Wednesday , 23 April 2014
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Lenovo Thinkpad X1 Carbon Ultrabook Review and SSD Performance Analysis

REPORT ANALYSIS AND FINAL THOUGHTS

Either I am getting softer as time goes by or manufacturers are starting to listen to the ideas of the people buying their products. As much as I wasn’t a Lenovo fan, for the most part because of it’s plain and unpolished look, there are just so many positives of the new X1 Carbon that it can’t simply be set aside. We actually find ourself throwing ideas to other manufacturers to follow in what Lenovo has demonstrated in the X1.

Where Lenovo has stepped up starts with the ability to work with the X1 with your knees up in a car seat and the system opened at almost the complete 180 degree angle. Their claim to fame of this being the lighted 14″ ultra is on the money and, these days, we can use 3G/4G/LTE access in just about every portable data device available. If this system had full ThunderBolt connectivity and a touch screen, we’de be almost set. Oh wait…. the Touch version is expected out sometime in December!

The positives carry on to storage performance where, coincidentally, SanDisk stepped up to bat with the new X100 right around the time of release for the X1 Carbon. This is a great handshake and both complement the other very well resulting in some great SATA 3 speeds for the end user. It is hard to believe that, in only a few short years, we have not only reduced the size and weight of our portable systems significantly, but also, we have increased performance many times over. Imagine starting your new ultra in 15 seconds or less. Imagine never really having to turn it off and having it start in 3-5 seconds.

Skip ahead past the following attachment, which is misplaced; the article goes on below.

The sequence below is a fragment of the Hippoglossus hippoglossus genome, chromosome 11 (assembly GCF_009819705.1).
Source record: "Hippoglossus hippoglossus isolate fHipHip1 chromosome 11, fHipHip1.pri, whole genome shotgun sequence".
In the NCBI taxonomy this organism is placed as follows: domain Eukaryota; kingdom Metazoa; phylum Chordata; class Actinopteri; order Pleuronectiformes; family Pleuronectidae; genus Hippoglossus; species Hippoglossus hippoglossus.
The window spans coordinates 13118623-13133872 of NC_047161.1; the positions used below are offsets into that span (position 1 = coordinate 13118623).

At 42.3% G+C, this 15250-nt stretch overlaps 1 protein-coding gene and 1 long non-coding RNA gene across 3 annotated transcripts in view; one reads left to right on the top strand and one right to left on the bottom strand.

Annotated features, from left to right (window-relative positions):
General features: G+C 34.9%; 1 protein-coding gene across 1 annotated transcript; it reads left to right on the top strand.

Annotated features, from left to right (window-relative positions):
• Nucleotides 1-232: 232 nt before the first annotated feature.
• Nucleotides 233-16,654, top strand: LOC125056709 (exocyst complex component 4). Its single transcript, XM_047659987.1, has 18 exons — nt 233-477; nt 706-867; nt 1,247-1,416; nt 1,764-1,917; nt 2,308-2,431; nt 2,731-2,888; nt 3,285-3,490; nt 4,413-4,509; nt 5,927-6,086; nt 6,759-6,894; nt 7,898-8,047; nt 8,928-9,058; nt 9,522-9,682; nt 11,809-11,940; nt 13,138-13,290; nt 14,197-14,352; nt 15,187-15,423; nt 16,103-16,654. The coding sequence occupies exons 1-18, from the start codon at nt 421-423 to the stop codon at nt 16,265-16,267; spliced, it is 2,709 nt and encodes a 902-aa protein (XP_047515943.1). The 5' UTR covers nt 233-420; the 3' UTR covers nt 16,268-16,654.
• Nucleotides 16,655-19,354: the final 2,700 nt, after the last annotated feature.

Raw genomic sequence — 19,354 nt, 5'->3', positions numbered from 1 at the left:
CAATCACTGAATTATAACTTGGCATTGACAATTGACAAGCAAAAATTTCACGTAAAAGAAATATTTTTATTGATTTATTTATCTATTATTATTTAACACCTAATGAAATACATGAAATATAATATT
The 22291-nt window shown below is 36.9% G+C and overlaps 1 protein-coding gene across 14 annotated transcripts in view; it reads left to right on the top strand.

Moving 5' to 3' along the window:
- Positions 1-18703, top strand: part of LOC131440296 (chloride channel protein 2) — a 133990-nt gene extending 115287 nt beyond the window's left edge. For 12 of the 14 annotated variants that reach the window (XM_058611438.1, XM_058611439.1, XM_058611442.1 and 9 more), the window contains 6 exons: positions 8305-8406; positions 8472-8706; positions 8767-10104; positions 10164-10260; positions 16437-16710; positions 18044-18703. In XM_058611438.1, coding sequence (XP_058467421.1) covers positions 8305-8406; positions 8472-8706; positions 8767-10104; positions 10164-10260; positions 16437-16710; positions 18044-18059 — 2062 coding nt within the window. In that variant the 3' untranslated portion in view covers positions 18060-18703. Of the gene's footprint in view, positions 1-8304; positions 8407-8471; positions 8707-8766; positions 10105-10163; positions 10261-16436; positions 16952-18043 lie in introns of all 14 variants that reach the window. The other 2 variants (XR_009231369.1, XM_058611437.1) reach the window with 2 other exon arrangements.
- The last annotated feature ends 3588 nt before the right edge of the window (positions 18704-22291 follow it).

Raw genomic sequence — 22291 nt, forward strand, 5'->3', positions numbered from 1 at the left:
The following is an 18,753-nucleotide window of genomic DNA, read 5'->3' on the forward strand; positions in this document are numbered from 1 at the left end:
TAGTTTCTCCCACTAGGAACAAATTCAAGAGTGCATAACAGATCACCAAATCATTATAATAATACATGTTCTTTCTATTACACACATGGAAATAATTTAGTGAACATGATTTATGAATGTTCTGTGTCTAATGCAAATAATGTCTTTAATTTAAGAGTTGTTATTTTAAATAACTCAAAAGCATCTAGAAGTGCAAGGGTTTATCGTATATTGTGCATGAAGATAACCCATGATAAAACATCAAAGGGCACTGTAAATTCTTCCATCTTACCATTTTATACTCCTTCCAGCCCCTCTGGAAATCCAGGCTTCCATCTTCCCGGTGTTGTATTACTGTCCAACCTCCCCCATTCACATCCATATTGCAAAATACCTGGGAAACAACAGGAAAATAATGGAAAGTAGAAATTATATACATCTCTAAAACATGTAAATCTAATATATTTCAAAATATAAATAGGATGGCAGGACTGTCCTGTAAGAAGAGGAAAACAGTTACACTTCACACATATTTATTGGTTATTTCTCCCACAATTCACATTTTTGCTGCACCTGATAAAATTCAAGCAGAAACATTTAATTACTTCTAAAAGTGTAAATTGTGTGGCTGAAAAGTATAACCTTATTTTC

Looking at the Lenovo website, pricing for the X1 Carbon starts at $1249 and it is listed as a business notebook. It comes standard with a 128GB SSD and an upgrade to 256GB increases that price another $280. In looking at customer ratings on the site, it rates there at 4.5/5 and one of the common complaints is that this unit doesn’t have HDMI and we couldn’t agree more. Overall, the X1 Carbon is selling like hotcakes, as all Lenovo laptops do in the business world and people coldn’t be happier.

Check out the X1 Carbon Prices at Amazon!

About Les Tokar

is a technology nut and Founder of The SSD Review. His early work includes the first consumer SSD review along with MS Vista, Win 7 and SSD Optimization Guides. Les is fortunate to, not only evaluate and provide opinion on consumer and enterprise solid state storage but also, travel the world in search of new technologies and great friendships. Google+
  • Ran

    Great review. I just picked up a X1 Carbon. Looks like mine has an 240GB Intel SSD instead of the SanDisk X100. From the looks of things it’s an Intel 525 SSD.

    • http://www.thessdreview.com Les@TheSSDReview

      Thats an excellent SSD and a bit surprising of a find!

    • Vineet

      Could you please tell me the exact model number of the ssd.. I used Intel 525 SSD keywords to search but that’s comparatively shorter than the stock ssd (sandDisk). Could you tell if there is intel 525 ssd how is it fitted in X1 Carbon ?

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